In 1982, the ITU Plenipotentiary Conference held in Nairobi, Kenya, decided to set up the Independent Commission for World-Wide Telecommunications Development. Chaired by Donald Maitland, the Commission was mandated to identify the obstacles hindering communications infrastructure development, and to recommend ways in which the expansion of telecommunications across the world could be stimulated. The Commission submitted its report in January 1985. Officially titled The Missing Link, but also known as the Maitland Report or the Report of the Maitland Commission, the report drew international attention to the huge imbalance in telephone access between developed and developing countries and concluded that this imbalance was intolerable. It underlined the direct correlation between the availability of, and access to, telecommunication infrastructure and a country's economic growth, and it proposed concrete solutions to fix the missing link. The report is considered to be a core document in the founding literature of modern telecommunications development activity.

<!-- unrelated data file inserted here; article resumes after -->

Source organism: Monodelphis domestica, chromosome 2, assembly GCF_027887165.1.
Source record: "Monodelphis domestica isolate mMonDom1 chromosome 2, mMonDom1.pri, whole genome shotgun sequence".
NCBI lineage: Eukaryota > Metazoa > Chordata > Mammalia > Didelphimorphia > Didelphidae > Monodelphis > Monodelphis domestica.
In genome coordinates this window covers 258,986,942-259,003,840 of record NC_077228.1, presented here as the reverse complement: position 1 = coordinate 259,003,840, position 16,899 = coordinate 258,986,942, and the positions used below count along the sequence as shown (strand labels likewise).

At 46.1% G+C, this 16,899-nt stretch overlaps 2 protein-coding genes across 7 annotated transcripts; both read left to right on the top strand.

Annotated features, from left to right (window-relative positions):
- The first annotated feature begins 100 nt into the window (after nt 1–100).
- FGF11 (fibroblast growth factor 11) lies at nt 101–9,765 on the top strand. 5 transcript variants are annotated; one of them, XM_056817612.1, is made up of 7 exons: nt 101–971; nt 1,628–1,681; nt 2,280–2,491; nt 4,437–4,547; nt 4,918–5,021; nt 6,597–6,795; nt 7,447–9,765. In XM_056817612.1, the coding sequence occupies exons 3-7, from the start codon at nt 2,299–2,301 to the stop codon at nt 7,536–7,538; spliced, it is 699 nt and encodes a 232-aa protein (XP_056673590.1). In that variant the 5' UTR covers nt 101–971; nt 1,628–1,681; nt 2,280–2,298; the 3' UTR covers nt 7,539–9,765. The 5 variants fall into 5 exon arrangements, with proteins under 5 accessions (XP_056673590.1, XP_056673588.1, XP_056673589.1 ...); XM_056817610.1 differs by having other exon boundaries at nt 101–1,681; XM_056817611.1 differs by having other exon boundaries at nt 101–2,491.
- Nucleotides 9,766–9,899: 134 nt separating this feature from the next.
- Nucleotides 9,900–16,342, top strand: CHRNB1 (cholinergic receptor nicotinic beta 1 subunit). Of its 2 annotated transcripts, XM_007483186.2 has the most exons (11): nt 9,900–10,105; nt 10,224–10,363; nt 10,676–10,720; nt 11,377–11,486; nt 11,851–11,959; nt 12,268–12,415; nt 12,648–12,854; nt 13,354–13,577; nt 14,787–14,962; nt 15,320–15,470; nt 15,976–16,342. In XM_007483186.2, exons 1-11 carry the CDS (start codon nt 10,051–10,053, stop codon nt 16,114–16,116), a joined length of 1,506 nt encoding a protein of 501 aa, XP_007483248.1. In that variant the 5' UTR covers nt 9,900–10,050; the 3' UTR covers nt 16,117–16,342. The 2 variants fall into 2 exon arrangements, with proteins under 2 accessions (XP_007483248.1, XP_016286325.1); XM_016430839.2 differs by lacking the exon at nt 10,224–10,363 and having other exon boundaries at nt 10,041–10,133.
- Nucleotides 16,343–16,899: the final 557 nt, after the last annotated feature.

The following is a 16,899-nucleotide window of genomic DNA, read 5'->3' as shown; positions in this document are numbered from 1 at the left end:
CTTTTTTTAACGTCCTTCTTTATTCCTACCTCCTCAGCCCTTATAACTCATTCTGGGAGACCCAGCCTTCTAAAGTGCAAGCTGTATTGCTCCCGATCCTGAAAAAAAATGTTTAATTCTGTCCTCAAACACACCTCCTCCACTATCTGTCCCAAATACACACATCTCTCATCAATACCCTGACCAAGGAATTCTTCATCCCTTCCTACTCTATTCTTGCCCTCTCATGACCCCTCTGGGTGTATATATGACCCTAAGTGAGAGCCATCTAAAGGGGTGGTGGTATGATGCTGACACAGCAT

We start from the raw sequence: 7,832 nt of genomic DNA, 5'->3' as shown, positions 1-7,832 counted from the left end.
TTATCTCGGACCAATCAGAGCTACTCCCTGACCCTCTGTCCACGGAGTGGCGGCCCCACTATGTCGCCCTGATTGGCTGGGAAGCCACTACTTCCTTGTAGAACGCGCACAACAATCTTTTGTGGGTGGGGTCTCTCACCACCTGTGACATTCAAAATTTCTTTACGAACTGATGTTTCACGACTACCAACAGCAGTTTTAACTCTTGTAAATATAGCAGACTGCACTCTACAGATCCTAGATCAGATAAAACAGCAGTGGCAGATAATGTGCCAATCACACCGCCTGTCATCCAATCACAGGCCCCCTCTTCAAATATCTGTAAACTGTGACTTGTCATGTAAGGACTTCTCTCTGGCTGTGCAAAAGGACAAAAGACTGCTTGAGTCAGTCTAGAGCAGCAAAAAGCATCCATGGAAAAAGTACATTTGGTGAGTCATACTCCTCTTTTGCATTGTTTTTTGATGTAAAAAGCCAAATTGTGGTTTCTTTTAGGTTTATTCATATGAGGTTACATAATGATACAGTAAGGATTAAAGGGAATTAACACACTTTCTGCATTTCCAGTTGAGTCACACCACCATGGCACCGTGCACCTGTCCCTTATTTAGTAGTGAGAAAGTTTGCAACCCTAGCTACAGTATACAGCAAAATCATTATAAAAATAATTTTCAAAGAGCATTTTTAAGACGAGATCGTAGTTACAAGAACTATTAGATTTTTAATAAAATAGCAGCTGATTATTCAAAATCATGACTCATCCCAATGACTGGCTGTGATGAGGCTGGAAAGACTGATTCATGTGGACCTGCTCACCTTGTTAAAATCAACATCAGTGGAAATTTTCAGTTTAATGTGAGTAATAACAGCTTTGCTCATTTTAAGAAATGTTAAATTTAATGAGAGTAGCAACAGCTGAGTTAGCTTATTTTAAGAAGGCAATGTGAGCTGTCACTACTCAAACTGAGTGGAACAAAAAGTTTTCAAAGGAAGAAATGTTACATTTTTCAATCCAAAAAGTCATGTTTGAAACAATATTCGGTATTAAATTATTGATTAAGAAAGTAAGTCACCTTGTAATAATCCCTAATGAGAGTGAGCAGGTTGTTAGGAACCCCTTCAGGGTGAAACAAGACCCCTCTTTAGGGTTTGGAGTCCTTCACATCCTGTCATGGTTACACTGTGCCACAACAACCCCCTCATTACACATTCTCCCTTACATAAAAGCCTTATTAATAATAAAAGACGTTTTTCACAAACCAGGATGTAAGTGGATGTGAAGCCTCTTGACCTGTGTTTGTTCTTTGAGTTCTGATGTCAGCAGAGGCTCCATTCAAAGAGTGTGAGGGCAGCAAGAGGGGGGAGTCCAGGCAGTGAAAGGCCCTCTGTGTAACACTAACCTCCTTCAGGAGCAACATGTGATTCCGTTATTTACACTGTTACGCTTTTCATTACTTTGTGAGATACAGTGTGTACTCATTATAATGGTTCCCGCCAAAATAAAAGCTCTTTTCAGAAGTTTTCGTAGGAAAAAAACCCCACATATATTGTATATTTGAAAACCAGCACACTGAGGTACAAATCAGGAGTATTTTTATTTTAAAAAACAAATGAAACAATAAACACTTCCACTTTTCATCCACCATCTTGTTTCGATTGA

In the years following its publication, the report was heavily quoted and referenced. In recognition of the widespread and continuing influence of the document, the 20th anniversary of its publication was commemorated by the publication of Maitland+20: Fixing the Missing Link. Edited by Gerald Milward-Oliver and published in 2005 by the Anima Centre Limited, this book contains a collection of 20 essays that reflect on the Maitland legacy, review the progress made since the release of the report, and assess the challenges that remain.